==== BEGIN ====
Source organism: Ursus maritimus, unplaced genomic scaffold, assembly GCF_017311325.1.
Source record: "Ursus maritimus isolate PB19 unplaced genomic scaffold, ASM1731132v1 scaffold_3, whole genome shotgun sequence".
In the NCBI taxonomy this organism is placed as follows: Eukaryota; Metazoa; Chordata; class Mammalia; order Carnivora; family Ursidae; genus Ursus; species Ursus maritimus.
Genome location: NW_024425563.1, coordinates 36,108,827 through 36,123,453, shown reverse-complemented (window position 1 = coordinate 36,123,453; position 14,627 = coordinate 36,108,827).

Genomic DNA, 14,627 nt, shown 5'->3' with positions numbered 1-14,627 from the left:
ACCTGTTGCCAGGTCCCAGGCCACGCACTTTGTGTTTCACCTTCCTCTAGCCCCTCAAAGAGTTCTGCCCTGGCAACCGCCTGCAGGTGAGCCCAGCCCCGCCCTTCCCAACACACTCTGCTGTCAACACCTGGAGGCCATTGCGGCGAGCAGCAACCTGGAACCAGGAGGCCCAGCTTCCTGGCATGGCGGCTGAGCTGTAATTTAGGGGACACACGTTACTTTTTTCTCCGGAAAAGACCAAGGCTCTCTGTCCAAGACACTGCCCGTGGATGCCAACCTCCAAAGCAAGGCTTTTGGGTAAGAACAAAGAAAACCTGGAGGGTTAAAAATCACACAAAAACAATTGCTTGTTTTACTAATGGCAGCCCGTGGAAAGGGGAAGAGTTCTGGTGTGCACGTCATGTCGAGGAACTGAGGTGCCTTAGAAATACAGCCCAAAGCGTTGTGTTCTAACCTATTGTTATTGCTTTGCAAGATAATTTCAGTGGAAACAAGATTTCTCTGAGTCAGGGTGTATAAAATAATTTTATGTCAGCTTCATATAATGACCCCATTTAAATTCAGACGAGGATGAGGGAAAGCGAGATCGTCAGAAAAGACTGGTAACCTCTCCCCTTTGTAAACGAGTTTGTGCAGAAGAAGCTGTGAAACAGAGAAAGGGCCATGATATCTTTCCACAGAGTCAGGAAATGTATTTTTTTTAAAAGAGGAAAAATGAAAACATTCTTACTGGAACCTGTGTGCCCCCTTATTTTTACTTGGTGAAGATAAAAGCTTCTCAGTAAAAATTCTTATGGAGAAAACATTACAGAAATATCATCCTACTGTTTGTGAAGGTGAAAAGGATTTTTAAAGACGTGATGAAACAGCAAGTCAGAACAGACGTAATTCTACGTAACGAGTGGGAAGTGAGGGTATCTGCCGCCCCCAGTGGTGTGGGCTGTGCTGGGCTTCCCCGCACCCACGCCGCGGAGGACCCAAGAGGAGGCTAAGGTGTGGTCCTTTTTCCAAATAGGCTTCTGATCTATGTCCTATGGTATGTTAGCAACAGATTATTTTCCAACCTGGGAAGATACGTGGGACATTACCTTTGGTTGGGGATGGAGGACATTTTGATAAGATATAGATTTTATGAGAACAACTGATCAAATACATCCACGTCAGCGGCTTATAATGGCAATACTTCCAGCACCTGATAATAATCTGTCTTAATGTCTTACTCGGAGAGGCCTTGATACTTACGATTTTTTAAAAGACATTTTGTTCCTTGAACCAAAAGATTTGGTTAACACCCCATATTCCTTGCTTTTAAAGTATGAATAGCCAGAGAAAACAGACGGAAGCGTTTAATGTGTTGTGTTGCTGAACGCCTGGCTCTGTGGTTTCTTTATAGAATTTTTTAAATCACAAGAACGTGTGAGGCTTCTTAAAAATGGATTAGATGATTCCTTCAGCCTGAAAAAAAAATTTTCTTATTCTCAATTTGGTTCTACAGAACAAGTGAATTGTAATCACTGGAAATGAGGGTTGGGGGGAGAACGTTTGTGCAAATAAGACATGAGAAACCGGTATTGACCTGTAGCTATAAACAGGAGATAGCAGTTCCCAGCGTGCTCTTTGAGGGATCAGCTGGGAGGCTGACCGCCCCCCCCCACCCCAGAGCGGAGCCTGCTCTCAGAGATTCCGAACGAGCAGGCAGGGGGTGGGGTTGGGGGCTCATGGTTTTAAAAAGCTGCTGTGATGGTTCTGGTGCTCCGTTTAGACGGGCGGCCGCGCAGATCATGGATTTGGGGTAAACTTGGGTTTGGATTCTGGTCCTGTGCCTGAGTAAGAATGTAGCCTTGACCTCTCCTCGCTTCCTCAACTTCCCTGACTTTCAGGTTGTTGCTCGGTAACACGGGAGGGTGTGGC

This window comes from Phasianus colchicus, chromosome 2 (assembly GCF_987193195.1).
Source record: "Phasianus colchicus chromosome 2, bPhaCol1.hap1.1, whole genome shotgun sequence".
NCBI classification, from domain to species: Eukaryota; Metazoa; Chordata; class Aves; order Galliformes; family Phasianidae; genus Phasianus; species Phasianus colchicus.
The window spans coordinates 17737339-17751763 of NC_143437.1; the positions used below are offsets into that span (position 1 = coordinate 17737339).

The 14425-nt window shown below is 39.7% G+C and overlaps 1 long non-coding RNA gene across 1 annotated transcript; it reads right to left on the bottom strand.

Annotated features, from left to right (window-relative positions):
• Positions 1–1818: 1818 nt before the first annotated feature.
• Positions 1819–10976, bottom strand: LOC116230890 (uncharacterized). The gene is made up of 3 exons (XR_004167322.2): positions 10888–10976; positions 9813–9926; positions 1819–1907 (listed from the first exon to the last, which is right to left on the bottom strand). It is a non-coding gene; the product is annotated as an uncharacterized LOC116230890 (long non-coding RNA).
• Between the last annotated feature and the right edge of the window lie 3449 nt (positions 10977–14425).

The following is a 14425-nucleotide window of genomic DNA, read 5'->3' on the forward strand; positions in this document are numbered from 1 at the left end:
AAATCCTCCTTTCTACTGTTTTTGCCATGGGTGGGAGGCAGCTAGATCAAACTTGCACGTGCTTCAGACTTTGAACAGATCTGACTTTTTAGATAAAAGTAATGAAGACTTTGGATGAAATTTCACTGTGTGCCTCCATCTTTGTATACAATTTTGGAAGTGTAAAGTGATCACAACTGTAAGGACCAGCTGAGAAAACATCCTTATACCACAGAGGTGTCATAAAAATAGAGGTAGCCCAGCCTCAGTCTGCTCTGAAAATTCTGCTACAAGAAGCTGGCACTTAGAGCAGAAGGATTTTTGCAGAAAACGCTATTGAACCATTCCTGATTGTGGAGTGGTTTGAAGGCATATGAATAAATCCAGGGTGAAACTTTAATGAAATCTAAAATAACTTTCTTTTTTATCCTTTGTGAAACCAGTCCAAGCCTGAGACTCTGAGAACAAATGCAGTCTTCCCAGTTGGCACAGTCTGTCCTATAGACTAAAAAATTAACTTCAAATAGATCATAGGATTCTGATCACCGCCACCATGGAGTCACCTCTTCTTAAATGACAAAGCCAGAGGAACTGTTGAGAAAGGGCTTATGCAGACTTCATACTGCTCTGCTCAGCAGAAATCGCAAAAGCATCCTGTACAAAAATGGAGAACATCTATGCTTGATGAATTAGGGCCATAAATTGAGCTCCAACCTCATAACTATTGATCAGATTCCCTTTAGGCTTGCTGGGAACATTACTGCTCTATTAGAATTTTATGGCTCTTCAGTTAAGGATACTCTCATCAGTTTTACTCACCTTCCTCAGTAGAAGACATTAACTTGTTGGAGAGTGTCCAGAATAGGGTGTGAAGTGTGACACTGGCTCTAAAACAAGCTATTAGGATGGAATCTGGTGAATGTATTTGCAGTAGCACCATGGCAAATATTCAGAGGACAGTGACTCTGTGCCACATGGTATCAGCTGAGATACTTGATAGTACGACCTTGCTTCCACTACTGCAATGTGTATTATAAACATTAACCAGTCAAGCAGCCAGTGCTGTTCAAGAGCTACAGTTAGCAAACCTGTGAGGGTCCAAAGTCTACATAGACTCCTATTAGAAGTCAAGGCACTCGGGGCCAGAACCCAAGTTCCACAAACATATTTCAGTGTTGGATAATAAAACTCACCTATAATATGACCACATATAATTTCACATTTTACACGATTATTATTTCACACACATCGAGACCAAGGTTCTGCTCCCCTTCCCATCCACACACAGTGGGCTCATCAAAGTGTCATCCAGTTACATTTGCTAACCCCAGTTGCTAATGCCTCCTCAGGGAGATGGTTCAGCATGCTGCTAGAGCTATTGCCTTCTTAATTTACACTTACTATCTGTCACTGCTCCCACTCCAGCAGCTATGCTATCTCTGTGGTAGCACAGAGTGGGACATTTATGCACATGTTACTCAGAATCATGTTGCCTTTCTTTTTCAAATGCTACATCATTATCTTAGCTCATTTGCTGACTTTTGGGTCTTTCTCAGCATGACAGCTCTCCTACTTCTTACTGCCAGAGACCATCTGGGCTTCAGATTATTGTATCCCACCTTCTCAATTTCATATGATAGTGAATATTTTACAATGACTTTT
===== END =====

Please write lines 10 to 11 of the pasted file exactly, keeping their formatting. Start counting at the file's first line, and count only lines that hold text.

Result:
The window spans coordinates 17737339-17751763 of NC_143437.1; the positions used below are offsets into that span (position 1 = coordinate 17737339).

The 14425-nt window shown below is 39.7% G+C and overlaps 1 long non-coding RNA gene across 1 annotated transcript; it reads right to left on the bottom strand.